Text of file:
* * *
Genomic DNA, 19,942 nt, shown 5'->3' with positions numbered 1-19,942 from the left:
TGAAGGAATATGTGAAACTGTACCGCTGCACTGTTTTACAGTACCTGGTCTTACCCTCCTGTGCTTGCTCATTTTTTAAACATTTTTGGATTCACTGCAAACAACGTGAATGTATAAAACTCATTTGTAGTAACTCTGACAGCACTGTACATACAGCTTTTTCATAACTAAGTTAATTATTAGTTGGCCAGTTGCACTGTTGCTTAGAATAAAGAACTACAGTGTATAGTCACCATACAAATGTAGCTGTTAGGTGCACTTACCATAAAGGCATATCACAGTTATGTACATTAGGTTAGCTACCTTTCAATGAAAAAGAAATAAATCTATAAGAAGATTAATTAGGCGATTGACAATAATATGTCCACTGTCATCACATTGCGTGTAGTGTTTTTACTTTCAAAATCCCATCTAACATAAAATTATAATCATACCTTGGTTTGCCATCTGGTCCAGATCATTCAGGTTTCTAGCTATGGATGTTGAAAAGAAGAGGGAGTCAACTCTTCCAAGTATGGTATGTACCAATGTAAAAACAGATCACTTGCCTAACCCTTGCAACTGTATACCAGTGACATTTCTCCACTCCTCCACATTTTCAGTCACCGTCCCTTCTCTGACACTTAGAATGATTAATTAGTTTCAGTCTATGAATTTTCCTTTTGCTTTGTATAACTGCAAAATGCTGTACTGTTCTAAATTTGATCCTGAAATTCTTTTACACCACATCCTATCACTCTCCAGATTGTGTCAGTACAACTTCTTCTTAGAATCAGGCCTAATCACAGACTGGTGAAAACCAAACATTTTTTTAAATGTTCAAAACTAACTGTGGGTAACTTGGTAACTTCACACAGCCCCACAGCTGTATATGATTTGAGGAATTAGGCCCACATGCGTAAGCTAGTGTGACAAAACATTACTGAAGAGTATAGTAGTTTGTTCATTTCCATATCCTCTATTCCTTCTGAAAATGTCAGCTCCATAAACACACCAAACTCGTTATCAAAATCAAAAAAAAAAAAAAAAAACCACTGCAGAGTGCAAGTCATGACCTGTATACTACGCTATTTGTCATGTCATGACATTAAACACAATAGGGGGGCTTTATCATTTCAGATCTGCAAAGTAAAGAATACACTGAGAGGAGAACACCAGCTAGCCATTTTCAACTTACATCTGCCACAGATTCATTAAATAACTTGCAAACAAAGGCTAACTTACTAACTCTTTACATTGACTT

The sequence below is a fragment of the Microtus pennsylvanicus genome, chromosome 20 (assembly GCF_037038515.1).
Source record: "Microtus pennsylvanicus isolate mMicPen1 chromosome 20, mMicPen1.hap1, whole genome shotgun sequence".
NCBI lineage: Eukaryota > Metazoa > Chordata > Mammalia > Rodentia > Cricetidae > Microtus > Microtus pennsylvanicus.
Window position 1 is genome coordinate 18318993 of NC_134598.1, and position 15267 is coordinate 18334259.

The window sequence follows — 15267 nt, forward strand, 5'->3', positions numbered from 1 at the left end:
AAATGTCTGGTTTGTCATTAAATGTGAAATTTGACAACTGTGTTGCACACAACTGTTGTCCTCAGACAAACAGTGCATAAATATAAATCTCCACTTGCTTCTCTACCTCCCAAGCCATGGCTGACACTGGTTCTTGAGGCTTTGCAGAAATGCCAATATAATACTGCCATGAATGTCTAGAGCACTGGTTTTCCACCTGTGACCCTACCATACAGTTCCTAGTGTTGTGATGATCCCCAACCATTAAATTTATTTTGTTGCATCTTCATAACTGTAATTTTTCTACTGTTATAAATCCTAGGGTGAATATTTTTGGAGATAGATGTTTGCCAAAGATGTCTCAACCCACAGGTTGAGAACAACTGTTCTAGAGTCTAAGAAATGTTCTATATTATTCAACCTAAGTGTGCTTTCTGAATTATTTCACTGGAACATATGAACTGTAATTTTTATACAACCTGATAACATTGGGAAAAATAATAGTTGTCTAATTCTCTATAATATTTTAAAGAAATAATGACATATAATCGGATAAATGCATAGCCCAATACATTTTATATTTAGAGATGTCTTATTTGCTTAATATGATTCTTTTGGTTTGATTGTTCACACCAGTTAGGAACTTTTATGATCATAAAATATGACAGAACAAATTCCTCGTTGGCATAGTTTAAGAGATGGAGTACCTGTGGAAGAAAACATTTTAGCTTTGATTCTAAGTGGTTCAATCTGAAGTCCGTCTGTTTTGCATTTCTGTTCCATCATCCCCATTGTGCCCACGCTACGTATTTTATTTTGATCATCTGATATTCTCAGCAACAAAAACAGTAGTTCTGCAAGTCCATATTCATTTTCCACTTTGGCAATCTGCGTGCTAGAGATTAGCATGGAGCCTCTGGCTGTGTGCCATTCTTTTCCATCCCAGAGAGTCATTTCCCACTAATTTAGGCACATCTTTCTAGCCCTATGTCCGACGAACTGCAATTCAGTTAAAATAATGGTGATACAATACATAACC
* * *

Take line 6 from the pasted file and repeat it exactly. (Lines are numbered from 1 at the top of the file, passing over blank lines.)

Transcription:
Window position 1 is genome coordinate 18318993 of NC_134598.1, and position 15267 is coordinate 18334259.